The key to preserving most any solid hardwood product is protecting its finish. But no matter how careful we are, accidents happen and a little hardwood first aid is required.
Most minor scratches and superficial nicks can be healed with the help of a wood touch-up kit or sanding the scratch with a fine grade of paper, then re-staining with a matching color finish.
Deep scratches on furniture can be camouflaged by using colored wax sticks (available at hardware stores) or paste shoe polish applied with a cotton swab.
For deep scratches on sealed and waxed floors, rub oily nutmeat (Brazil nut, walnut or pecan) over the scratches, then apply a new coat of wax, buffed to a shine. For surface scratches, a simple wax and buff should do the trick.
Moisture that has penetrated a hardwood finish often leaves a white or cloudy mark. Should this occur on a polyurethaned floor, simply apply a small amount of recommended floor cleaner and buff vigorously with a soft, clean cloth or towel.
To repair marked furniture, carefully sand the finish of the damaged area, without exposing the wood. Then on a dampened cotton cloth, apply a small amount of baking soda, creamy white appliance polish, non-soapy ammonia or boiled linseed oil mixed with a fine abrasive like pumice or rotten stone. In the direction of the grain, gently rub the affected area, dry it, then, on another clean cloth, apply furniture wax and buff.
Alcohol (even medicines, perfumes, and lotions) and hardwood do not mix. Treat the affected area of furniture with linseed oil mixed with a light abrasive, rubbing gently in the direction of the grain. Finish by applying a furniture wax and buffing.
For waxed floors, use liquid paste wax, silver polish, linseed oil, or a cloth barely dampened with ammonia. Re-wax.
To remove oil and grease from an unfinished waxed floor, try applying a high lye content soap or tri-sodium phosphate (TSP). As a last resort, because it may discolor the wood, place a soft cotton cloth saturated with hydrogen peroxide over the stain, then place a second cloth saturated with ammonia over the first. Carefully repeat until the stain is removed.
Removing oil and grease from a polyurethane floor is simpler. Apply mineral spirits or Tri-sodium phosphate and wipe with a clean cloth. Buff the area to restore the shine.
Food spills that dry or cake are relatively easy, too. Working from the outer edge toward the center, and taking care not to scratch the surface, remove the dried spill with a sharpened blade. Once lifted, rub the spot with a slightly dampened cloth, then immediately dry with a soft cloth. If appropriate, apply wax and buff to restore the original shine.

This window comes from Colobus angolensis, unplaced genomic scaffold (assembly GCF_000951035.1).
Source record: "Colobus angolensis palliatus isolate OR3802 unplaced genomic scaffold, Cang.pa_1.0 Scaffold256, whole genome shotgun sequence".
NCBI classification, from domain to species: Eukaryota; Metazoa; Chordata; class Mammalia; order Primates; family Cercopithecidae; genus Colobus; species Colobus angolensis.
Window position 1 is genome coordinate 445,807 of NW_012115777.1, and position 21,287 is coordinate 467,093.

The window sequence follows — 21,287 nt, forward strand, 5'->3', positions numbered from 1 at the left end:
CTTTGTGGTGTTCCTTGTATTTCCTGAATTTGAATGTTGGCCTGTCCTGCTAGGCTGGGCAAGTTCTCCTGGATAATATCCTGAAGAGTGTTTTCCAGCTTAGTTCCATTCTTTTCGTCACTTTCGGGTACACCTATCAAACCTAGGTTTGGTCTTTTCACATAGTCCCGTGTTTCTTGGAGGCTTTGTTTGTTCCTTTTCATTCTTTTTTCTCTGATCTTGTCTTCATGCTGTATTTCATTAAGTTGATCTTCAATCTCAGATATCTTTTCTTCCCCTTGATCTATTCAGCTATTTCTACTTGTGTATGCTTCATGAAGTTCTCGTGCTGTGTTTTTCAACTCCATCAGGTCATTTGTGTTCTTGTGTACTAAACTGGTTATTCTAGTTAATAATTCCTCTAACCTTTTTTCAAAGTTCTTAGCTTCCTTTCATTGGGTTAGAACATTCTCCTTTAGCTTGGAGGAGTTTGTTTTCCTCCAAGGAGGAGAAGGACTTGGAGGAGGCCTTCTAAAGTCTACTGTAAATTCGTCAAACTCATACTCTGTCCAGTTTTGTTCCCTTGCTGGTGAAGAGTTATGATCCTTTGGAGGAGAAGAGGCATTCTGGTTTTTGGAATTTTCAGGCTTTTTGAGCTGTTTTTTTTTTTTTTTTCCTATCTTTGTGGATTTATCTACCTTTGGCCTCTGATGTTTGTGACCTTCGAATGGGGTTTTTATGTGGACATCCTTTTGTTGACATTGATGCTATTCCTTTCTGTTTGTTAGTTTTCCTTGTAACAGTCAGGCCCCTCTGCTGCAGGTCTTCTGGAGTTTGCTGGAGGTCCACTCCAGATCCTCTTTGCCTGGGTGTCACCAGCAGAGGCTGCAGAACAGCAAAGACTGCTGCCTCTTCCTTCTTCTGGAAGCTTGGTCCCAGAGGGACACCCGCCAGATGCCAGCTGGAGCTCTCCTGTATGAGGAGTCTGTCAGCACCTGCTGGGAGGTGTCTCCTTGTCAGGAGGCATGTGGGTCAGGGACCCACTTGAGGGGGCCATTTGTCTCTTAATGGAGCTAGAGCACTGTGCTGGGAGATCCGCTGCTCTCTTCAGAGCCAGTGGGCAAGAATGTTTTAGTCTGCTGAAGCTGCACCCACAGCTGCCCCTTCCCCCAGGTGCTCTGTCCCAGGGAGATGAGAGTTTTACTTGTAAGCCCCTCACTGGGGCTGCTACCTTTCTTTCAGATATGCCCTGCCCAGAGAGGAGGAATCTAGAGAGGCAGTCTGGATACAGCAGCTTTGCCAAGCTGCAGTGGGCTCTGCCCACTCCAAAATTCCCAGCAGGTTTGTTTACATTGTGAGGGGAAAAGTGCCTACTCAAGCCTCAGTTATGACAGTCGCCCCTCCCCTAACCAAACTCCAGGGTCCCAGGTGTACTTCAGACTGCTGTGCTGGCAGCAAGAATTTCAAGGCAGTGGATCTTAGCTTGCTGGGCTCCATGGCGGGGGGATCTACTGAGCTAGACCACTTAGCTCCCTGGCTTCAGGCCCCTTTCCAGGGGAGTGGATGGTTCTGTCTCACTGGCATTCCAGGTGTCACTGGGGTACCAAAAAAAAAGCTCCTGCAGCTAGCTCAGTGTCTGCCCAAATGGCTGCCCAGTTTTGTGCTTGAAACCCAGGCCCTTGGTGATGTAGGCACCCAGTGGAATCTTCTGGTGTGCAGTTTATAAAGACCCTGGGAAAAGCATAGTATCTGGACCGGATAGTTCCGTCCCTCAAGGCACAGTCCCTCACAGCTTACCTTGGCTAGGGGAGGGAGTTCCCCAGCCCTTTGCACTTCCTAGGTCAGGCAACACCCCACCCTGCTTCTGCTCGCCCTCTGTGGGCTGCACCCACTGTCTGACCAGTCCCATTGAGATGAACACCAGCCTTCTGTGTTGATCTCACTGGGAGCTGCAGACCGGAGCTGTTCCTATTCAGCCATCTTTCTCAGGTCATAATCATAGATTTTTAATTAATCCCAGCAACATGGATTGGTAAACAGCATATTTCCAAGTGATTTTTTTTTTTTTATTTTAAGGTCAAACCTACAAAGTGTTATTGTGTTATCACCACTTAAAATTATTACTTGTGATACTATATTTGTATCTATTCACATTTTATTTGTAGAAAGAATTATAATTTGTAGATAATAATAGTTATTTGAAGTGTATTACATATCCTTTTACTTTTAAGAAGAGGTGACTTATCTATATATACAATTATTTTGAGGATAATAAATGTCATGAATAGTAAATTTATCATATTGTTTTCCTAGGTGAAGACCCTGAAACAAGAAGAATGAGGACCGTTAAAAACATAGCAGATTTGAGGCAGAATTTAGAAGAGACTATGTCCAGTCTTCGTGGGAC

Try scraping the residue off with a straight-edge plastic spatula, credit card or sharpened blade, taking care not to scratch the surface. If on hardwood flooring, applying and allowing cleaning fluid to seep under the substance will loosen it. Another option is to apply ice until the substance becomes brittle enough to break off, immediately drying all spots of water. For hardwood furniture, apply a furniture wax and buff. Crayon on hardwood is often removed by a mild dishwashing liquid.
Should a cigarette mar your hardwood product, a small amount of water and soap along with steel wool will often help. Be sure to wipe the area dry with a clean, dry cloth, then wax or stain. If this method doesn't work, try scraping the area carefully with a sharpened blade. Sand lightly and apply matching stain, if necessary. Once the stain is dry, re-wax and buff to a shine if appropriate.
Heel marks, caster marks, and similar scuffs to hardwood floors should wipe up easily with an approved wood floor cleaner or by rubbing with fine steel wool or carefully scraping with a sharpened blade. Wipe, dry and buff appropriately.
If mold and mildew are marring the floor surface, usually an approved wood floor cleaner will remove it. If the problem is under the surface finish, that portion of the floor will need to be refinished.
Usually a little water and or mineral spirits will remove stickers and the glue that comes with them. Dampen sticking paper with salad oil, wait five minutes and rub with extra-fine steel wool. Be sure to wipe dry.
No matter which type of finish enhances your hardwood floor, begin the first aid process with these initial steps:
Remove the floor finish and clean the spot and surrounding area with No. 2 steel wool and a wood cleaner or mineral spirits.
Wash area with household vinegar and permit it to stand for 3 or 4 minutes.
If these steps don't succeed, sand the darkened area in the direction of the wood grain with fine sand paper, "feathering" out 3 or 4 inches into the surrounding area. Remove all dust and grit with a vacuum or tack cloth. Apply at least two coats of polyurethane, if the floor has a polyurethane finish. If it is a sealed-waxed hardwood floor, wax and re-polish.
For more stubborn stains on sealed and waxed floors:
Apply a solution of oxalic acid and water directly on the spot (one ounce of oxalic acid to one quart of water). Let stand one hour. Wipe the area using a dampened sponge. Repeat the treatment if necessary. Oxalic acid is toxic so follow the directions carefully.
If the second application of oxalic acid fails to remove the stain, lightly sand the affected area with No. 80 to 120 grit sandpaper. Remove all grit and dust with a vacuum or tack cloth. Once the finish is dry, buff lightly with No. O steel wool. Apply a second coat of finish, let dry, and wax. If the stain is still present, consider removing and replacing that section of the floor.